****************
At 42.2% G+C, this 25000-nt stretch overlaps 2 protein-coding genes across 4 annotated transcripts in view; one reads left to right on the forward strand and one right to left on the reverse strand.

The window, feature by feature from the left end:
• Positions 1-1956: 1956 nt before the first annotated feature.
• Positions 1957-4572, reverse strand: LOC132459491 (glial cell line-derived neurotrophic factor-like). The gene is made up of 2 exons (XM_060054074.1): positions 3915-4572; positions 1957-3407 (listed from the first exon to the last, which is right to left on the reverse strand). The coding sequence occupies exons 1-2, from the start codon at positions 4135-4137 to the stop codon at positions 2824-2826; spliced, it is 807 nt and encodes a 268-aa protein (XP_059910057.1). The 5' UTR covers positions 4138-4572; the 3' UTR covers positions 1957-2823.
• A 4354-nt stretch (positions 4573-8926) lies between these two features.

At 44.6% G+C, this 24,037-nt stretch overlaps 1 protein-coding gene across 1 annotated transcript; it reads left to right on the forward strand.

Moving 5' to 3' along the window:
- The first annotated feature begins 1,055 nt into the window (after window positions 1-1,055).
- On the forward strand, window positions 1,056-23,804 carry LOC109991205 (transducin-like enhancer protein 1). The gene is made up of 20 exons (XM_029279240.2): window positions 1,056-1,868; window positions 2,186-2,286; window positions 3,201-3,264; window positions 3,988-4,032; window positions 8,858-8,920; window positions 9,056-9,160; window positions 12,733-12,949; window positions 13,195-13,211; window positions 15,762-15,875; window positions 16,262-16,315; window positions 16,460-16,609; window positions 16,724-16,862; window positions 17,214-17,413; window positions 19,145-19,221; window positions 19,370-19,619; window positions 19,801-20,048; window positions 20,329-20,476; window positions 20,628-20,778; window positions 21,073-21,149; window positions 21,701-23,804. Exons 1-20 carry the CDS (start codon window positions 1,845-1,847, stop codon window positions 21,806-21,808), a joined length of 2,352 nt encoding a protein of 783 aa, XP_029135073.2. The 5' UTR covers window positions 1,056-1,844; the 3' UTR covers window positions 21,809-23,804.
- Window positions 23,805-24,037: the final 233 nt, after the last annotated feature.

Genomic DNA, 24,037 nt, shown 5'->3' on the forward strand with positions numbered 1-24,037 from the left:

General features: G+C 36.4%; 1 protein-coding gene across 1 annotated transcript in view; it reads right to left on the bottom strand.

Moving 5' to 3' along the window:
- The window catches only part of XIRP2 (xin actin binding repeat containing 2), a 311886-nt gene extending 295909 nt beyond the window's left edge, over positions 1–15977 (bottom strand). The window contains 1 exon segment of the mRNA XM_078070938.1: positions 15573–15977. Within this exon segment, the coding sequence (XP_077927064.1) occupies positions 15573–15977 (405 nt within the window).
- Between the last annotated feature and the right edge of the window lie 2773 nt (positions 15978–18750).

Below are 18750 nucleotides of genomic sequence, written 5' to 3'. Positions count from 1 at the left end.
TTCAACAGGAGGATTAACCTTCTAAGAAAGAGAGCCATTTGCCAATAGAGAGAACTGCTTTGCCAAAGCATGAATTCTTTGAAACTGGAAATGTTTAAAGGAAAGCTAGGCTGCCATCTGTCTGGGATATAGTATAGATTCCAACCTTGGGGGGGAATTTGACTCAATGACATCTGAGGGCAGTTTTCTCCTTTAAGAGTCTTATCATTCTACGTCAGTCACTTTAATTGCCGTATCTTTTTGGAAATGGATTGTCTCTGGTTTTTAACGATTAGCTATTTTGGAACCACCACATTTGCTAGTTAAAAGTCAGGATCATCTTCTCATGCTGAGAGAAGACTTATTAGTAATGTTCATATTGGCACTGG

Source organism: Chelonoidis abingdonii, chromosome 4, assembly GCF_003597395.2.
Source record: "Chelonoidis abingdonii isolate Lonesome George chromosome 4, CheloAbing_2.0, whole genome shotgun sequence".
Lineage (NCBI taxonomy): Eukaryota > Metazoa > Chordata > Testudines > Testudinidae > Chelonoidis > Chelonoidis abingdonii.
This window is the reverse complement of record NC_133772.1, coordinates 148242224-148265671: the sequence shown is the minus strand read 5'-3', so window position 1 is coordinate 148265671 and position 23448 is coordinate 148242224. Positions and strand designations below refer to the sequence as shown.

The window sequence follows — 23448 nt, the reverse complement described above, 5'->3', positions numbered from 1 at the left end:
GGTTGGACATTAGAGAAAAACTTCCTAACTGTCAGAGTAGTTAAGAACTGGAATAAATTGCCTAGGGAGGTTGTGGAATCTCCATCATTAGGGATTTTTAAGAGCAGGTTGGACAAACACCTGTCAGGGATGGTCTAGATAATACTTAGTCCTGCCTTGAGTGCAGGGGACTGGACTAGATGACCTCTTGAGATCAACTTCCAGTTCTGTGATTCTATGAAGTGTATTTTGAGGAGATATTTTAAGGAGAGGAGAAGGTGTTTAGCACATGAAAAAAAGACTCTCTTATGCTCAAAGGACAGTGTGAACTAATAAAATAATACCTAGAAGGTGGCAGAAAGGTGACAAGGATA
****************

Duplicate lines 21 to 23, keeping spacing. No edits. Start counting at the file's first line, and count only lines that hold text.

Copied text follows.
This window is the reverse complement of record NC_133772.1, coordinates 148242224-148265671: the sequence shown is the minus strand read 5'-3', so window position 1 is coordinate 148265671 and position 23448 is coordinate 148242224. Positions and strand designations below refer to the sequence as shown.

The window sequence follows — 23448 nt, the reverse complement described above, 5'->3', positions numbered from 1 at the left end:
GGTTGGACATTAGAGAAAAACTTCCTAACTGTCAGAGTAGTTAAGAACTGGAATAAATTGCCTAGGGAGGTTGTGGAATCTCCATCATTAGGGATTTTTAAGAGCAGGTTGGACAAACACCTGTCAGGGATGGTCTAGATAATACTTAGTCCTGCCTTGAGTGCAGGGGACTGGACTAGATGACCTCTTGAGATCAACTTCCAGTTCTGTGATTCTATGAAGTGTATTTTGAGGAGATATTTTAAGGAGAGGAGAAGGTGTTTAGCACATGAAAAAAAGACTCTCTTATGCTCAAAGGACAGTGTGAACTAATAAAATAATACCTAGAAGGTGGCAGAAAGGTGACAAGGATA